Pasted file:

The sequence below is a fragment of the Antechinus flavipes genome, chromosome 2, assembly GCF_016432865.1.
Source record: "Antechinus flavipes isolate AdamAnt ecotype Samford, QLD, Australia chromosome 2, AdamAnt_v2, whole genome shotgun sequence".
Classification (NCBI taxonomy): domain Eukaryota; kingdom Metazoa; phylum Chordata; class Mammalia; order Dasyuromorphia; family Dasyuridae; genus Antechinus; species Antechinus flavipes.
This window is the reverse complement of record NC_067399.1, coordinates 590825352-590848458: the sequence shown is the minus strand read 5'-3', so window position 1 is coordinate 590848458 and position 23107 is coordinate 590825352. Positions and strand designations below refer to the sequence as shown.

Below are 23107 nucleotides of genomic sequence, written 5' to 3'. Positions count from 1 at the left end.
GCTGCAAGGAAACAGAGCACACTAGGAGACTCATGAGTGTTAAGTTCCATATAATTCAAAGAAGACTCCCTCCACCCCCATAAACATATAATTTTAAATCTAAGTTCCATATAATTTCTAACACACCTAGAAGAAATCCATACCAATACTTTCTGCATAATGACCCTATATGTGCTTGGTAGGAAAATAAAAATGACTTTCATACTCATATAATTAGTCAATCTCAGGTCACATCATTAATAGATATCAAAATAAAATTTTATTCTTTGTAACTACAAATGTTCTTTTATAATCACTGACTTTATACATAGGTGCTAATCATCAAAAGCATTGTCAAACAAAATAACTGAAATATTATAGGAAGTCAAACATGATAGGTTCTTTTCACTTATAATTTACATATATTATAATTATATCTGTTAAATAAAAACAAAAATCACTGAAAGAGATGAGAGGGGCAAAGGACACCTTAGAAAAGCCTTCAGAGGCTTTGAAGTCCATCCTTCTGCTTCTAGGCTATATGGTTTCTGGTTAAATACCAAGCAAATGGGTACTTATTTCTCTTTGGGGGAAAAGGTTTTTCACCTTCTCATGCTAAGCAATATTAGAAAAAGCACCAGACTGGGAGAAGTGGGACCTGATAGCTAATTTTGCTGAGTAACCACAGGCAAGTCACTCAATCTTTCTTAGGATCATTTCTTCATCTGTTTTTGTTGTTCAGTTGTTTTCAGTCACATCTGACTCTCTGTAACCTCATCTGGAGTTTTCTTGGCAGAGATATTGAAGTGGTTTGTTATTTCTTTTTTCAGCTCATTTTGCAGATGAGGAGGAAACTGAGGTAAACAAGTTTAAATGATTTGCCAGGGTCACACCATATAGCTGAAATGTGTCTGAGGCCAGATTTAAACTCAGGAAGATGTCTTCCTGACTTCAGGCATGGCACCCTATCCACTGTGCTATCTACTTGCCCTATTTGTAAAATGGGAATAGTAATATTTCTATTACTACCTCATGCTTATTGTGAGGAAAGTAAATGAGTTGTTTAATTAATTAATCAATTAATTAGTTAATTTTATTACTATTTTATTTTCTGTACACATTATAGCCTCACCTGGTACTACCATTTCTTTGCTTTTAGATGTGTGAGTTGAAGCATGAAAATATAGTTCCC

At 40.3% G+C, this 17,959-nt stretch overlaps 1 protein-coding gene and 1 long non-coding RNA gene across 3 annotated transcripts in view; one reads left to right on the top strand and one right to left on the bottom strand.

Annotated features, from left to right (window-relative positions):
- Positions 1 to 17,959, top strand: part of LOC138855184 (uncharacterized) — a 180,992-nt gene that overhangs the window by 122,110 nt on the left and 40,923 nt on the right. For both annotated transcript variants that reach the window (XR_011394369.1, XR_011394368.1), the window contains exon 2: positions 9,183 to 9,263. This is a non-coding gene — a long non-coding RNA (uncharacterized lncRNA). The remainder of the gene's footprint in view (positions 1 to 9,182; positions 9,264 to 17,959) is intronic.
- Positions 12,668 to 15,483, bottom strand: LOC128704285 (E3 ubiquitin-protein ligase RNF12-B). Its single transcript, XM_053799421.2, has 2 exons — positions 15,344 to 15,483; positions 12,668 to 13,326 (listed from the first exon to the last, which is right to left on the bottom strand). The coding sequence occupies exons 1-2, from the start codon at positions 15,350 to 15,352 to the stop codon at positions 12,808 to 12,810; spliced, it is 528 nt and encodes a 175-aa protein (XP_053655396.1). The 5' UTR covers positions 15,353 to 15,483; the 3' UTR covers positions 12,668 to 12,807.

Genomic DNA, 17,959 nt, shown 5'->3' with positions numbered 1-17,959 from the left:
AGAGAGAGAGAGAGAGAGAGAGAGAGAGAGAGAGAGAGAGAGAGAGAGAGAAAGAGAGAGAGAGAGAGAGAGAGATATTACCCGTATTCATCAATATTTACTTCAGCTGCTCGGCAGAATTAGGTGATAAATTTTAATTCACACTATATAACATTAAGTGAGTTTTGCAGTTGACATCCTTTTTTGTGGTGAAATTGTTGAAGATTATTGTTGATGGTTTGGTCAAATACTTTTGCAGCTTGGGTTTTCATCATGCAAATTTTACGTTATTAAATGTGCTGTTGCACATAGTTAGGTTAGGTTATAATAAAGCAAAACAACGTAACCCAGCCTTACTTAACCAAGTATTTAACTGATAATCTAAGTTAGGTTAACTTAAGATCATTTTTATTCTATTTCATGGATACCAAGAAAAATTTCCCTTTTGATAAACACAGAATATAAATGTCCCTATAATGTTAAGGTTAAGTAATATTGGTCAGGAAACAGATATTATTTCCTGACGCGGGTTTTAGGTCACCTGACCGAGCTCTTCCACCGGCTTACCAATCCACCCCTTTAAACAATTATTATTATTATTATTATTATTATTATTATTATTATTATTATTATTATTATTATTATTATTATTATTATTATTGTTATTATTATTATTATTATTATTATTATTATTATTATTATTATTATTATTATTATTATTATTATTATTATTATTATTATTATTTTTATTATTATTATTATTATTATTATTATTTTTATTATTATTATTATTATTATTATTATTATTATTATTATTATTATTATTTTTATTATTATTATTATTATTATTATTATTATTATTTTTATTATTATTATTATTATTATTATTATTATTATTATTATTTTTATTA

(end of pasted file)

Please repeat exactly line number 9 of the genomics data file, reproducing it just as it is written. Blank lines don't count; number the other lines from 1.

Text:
- Positions 1 to 17,959, top strand: part of LOC138855184 (uncharacterized) — a 180,992-nt gene that overhangs the window by 122,110 nt on the left and 40,923 nt on the right. For both annotated transcript variants that reach the window (XR_011394369.1, XR_011394368.1), the window contains exon 2: positions 9,183 to 9,263. This is a non-coding gene — a long non-coding RNA (uncharacterized lncRNA). The remainder of the gene's footprint in view (positions 1 to 9,182; positions 9,264 to 17,959) is intronic.